This includes location data and online identifiers as well as other factors indicating the physical, physiological, genetic, economic or cultural identity of a person.
To be clear: under the GDPR, even cookies are viewed as personal data. United States privacy laws generally don't view cookies and similar data as PII, even though they can be used to identify you.
How Thieves Put PII Together
In order to steal your identity, a thief has to piece together enough linked and linkable information about you.
For many thieves, the first step is identifying linkable information. Your name isn't enough to identify you, but with a name and an email address, they can make progress. Add in other secondary information, like your driver's license or your hometown, and a thief has a solid toolkit for identity theft.
If they can acquire primary identifiers, like your Social Security number, they have everything they need for flawless identity theft.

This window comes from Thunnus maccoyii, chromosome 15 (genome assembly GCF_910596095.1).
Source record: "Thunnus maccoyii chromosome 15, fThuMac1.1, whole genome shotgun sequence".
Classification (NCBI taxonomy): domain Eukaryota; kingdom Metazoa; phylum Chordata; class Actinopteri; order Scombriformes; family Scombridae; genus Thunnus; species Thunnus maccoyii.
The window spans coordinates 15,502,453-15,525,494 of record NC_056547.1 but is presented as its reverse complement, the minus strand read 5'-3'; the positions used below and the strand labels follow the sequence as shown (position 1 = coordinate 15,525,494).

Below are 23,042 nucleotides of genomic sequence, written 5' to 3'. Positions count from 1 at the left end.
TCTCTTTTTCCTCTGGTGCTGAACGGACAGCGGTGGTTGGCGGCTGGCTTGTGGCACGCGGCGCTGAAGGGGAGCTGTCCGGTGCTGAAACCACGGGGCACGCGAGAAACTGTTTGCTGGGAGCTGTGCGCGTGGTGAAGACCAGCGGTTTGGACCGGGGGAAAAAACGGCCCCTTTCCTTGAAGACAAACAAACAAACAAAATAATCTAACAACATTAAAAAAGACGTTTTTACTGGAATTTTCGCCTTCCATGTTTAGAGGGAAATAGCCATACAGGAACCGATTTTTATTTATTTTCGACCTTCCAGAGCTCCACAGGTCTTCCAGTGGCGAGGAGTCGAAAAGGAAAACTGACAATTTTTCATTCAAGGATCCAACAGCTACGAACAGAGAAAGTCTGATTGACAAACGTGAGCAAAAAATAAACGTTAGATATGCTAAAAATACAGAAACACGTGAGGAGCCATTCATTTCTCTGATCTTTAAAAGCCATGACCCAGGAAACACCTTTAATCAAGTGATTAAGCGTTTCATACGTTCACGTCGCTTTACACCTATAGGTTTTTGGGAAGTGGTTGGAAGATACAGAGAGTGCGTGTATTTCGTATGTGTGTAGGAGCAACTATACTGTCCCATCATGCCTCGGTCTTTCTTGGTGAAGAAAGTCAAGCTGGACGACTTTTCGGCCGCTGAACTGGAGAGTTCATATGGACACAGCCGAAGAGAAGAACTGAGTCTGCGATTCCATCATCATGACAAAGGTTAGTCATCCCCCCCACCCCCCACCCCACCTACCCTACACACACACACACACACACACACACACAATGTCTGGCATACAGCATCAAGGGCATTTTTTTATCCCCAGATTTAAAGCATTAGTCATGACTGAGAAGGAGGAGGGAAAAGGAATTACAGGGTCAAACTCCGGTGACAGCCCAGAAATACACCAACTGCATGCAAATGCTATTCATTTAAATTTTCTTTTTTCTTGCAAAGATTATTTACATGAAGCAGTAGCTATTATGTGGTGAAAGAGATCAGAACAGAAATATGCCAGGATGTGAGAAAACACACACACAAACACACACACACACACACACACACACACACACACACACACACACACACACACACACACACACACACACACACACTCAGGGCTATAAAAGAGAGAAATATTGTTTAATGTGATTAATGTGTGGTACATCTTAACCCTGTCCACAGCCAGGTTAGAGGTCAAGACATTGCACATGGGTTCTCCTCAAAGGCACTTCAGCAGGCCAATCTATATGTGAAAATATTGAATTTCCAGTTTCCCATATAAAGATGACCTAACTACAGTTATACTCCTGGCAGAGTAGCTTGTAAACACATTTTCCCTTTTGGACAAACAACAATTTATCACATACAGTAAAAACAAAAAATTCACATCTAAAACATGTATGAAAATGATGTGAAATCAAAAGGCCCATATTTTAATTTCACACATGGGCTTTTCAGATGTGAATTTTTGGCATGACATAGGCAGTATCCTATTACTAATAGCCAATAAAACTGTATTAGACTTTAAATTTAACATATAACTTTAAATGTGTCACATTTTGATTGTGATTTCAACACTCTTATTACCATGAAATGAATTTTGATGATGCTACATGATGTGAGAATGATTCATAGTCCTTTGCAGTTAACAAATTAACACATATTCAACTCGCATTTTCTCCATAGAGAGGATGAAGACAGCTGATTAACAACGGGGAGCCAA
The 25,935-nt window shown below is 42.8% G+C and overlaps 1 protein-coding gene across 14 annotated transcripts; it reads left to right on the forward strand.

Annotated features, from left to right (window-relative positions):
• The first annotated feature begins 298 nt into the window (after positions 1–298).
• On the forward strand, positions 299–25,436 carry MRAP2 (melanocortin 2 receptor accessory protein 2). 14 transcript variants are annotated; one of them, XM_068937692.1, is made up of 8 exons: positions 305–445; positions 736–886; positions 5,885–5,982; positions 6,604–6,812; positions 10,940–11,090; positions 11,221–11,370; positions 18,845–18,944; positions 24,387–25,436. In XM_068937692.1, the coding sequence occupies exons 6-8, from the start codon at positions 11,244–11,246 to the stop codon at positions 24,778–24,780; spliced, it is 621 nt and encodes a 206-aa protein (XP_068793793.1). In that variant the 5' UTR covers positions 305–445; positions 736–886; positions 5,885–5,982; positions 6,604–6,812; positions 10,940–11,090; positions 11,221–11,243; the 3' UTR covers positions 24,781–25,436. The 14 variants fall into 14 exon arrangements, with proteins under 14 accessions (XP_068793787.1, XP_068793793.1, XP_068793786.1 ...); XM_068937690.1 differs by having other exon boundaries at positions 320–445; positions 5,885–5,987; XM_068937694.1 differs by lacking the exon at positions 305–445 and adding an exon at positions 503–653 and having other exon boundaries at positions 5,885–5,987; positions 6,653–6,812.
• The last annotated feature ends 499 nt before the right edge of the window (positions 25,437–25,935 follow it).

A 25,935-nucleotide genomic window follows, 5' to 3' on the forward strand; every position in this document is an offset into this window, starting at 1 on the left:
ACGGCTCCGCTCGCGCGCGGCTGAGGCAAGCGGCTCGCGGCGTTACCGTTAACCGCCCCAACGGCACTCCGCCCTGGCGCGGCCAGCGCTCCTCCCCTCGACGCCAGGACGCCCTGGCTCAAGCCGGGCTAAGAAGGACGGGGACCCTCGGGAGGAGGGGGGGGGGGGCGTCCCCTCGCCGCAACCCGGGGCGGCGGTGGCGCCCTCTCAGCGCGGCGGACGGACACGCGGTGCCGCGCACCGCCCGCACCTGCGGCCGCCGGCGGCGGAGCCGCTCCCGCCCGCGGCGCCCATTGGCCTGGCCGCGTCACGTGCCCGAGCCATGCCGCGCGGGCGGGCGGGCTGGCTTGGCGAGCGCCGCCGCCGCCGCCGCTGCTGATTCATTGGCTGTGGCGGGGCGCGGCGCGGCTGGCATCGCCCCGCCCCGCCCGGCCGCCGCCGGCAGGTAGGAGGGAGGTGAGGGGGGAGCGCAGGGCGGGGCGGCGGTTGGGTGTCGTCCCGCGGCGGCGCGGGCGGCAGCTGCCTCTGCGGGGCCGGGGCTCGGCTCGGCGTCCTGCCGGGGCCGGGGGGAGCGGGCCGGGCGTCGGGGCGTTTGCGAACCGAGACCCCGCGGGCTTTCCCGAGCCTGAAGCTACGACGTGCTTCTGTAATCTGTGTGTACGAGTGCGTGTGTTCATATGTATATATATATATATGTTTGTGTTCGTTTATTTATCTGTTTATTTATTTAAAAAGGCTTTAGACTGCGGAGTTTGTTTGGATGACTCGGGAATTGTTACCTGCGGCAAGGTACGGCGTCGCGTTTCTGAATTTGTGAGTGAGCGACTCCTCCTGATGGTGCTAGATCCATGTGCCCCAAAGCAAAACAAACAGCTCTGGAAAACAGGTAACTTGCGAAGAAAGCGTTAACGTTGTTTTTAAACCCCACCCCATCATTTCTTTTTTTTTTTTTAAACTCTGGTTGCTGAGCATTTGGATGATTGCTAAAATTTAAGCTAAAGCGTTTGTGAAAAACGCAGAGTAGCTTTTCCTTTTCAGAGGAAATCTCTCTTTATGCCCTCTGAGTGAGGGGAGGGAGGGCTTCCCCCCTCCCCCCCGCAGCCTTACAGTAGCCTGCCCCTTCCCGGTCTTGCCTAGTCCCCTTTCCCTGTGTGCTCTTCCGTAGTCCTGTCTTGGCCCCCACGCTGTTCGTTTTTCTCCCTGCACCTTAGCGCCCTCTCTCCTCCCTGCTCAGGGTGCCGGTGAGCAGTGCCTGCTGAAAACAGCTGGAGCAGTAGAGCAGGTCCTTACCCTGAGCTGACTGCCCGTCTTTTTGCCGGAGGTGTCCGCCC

This is why it's vital to protect your PII, including any seemingly useless secondary PII that might be used to find your identity. For example, if your cat's name is the answer to one of your online security questions, then your cat's name counts as valuable PII.
Protecting Your PII
Of course, knowing personally identifiable information examples isn't enough. You have to keep that information from entering the wrong hands in the first place.
That's where we come in.
We're built on a zero-knowledge framework, which means that no one, including us, can see your data. Want to find out how it works? Click here to schedule a demo.